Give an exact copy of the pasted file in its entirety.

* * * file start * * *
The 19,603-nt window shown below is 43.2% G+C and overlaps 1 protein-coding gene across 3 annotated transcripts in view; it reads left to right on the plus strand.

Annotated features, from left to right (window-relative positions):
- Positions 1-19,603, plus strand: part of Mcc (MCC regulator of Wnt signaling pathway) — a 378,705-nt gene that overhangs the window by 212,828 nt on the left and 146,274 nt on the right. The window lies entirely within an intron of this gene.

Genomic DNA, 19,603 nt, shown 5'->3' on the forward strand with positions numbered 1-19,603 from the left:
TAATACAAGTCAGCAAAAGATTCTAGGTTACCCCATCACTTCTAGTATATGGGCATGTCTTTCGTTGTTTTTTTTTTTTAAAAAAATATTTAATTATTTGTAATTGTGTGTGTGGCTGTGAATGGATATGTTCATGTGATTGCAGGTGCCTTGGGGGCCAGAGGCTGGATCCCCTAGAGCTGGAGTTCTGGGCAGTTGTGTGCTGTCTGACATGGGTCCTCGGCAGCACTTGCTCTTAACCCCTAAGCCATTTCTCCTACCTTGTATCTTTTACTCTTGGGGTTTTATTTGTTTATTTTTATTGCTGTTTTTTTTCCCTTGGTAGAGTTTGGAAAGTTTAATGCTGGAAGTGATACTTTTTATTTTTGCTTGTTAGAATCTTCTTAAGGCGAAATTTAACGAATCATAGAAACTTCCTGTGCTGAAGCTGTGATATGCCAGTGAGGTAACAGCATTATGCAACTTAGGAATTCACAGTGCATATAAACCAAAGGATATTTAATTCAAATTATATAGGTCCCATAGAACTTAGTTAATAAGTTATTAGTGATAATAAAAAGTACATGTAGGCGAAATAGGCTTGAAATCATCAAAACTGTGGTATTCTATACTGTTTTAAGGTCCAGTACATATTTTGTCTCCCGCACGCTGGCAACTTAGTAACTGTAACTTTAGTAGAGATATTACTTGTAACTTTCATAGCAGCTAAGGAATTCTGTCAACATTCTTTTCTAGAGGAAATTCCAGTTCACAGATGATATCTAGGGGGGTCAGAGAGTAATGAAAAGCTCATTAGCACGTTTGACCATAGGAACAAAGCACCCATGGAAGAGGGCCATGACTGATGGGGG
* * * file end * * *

The 19,603-nt window shown below is 43.2% G+C and overlaps 1 protein-coding gene across 3 annotated transcripts in view; it reads left to right on the plus strand.

Annotated features, from left to right (window-relative positions):
- Positions 1-19,603, plus strand: part of Mcc (MCC regulator of Wnt signaling pathway) — a 378,705-nt gene that overhangs the window by 212,828 nt on the left and 146,274 nt on the right. The window lies entirely within an intron of this gene.

Genomic DNA, 19,603 nt, shown 5'->3' on the forward strand with positions numbered 1-19,603 from the left:
TAATACAAGTCAGCAAAAGATTCTAGGTTACCCCATCACTTCTAGTATATGGGCATGTCTTTCGTTGTTTTTTTTTTTTAAAAAAATATTTAATTATTTGTAATTGTGTGTGTGGCTGTGAATGGATATGTTCATGTGATTGCAGGTGCCTTGGGGGCCAGAGGCTGGATCCCCTAGAGCTGGAGTTCTGGGCAGTTGTGTGCTGTCTGACATGGGTCCTCGGCAGCACTTGCTCTTAACCCCTAAGCCATTTCTCCTACCTTGTATCTTTTACTCTTGGGGTTTTATTTGTTTATTTTTATTGCTGTTTTTTTTCCCTTGGTAGAGTTTGGAAAGTTTAATGCTGGAAGTGATACTTTTTATTTTTGCTTGTTAGAATCTTCTTAAGGCGAAATTTAACGAATCATAGAAACTTCCTGTGCTGAAGCTGTGATATGCCAGTGAGGTAACAGCATTATGCAACTTAGGAATTCACAGTGCATATAAACCAAAGGATATTTAATTCAAATTATATAGGTCCCATAGAACTTAGTTAATAAGTTATTAGTGATAATAAAAAGTACATGTAGGCGAAATAGGCTTGAAATCATCAAAACTGTGGTATTCTATACTGTTTTAAGGTCCAGTACATATTTTGTCTCCCGCACGCTGGCAACTTAGTAACTGTAACTTTAGTAGAGATATTACTTGTAACTTTCATAGCAGCTAAGGAATTCTGTCAACATTCTTTTCTAGAGGAAATTCCAGTTCACAGATGATATCTAGGGGGGTCAGAGAGTAATGAAAAGCTCATTAGCACGTTTGACCATAGGAACAAAGCACCCATGGAAGAGGGCCATGACTGATGGGGG